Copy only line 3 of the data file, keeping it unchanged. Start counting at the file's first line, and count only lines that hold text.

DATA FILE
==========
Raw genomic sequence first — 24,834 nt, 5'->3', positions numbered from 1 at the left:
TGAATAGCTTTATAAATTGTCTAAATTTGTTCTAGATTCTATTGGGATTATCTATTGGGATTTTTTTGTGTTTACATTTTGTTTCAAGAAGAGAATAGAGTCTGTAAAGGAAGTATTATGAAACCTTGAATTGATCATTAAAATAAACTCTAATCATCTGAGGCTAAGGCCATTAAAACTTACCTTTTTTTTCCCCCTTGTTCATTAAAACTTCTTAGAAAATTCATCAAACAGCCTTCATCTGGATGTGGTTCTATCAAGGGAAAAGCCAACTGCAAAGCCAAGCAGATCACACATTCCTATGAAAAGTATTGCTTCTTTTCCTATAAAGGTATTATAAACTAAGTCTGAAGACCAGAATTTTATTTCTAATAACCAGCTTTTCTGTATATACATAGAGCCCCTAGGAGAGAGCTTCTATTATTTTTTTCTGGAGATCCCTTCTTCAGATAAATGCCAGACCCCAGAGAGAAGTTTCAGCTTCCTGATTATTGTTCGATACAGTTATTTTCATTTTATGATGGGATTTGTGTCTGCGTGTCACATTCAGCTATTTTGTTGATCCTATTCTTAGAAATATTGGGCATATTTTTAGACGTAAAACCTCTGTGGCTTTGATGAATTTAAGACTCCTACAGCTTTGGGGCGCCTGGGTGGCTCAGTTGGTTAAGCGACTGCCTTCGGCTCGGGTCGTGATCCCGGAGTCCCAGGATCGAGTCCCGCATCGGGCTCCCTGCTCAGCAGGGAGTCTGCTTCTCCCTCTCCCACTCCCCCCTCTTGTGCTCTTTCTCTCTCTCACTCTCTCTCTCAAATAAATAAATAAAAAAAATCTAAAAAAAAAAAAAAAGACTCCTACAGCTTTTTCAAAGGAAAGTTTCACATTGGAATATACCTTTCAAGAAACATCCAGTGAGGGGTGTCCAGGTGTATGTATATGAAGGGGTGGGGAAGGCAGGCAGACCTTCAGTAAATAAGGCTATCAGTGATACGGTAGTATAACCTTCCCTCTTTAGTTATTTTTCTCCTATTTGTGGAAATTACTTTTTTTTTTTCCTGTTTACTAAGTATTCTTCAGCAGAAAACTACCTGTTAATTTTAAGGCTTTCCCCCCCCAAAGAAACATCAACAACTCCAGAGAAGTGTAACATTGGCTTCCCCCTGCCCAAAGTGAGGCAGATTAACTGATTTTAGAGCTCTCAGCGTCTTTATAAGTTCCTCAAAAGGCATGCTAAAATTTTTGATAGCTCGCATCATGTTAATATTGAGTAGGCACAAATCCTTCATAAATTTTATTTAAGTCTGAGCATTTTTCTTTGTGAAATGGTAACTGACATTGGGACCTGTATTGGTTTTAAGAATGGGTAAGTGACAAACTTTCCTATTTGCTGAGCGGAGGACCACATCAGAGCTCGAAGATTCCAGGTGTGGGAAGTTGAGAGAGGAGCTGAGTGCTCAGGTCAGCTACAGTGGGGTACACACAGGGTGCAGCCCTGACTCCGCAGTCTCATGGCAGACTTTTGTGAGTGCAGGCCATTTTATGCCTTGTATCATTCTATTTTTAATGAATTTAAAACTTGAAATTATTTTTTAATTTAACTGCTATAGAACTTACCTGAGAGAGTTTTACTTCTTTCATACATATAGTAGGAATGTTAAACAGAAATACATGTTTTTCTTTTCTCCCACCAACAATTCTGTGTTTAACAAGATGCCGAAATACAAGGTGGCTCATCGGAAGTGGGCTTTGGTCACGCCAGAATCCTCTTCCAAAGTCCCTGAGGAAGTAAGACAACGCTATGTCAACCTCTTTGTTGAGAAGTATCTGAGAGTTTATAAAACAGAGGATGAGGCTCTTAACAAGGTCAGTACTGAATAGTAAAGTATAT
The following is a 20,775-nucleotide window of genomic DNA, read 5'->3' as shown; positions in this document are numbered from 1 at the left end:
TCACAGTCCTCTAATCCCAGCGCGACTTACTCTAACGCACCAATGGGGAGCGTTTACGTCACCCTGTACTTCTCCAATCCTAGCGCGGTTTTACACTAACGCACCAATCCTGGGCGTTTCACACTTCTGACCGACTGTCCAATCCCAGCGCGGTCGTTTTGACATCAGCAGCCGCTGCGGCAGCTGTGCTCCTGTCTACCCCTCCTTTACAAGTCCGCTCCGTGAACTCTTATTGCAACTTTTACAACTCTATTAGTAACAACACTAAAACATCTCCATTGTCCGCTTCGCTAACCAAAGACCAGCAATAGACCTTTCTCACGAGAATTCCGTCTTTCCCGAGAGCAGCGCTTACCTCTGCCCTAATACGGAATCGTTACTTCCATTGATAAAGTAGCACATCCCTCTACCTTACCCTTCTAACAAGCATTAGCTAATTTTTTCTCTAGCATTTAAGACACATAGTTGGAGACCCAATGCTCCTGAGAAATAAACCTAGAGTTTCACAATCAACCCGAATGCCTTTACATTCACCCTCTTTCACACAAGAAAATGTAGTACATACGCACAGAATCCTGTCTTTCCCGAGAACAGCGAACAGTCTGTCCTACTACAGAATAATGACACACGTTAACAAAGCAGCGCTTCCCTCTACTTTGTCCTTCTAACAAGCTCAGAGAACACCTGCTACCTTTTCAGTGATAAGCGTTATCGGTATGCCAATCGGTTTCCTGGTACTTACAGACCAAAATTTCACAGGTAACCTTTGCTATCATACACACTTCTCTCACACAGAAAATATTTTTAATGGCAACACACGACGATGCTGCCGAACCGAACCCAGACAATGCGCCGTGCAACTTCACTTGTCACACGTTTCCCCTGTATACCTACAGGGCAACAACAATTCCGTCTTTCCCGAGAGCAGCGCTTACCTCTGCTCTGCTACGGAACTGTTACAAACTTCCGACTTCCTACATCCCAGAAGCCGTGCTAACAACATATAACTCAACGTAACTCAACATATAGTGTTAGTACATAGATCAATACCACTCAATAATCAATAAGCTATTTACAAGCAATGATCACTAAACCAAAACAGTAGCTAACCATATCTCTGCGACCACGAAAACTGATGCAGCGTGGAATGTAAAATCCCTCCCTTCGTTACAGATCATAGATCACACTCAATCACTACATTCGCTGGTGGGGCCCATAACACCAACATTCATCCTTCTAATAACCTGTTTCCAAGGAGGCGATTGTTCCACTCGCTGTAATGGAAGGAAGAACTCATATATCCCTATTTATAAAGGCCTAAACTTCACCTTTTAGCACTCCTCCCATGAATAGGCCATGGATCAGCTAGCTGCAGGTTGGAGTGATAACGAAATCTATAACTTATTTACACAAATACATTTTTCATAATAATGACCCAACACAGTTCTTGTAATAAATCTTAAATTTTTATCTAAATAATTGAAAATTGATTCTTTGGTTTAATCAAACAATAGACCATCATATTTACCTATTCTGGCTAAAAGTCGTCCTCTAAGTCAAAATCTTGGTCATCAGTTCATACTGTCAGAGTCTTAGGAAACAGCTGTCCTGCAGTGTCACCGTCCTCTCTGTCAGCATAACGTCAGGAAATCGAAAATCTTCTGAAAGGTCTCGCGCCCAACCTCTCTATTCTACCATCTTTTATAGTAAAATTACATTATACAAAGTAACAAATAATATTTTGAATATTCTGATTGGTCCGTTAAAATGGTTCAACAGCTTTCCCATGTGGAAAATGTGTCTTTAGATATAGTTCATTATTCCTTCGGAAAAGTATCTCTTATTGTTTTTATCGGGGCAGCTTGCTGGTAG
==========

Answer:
The following is a 20,775-nucleotide window of genomic DNA, read 5'->3' as shown; positions in this document are numbered from 1 at the left end: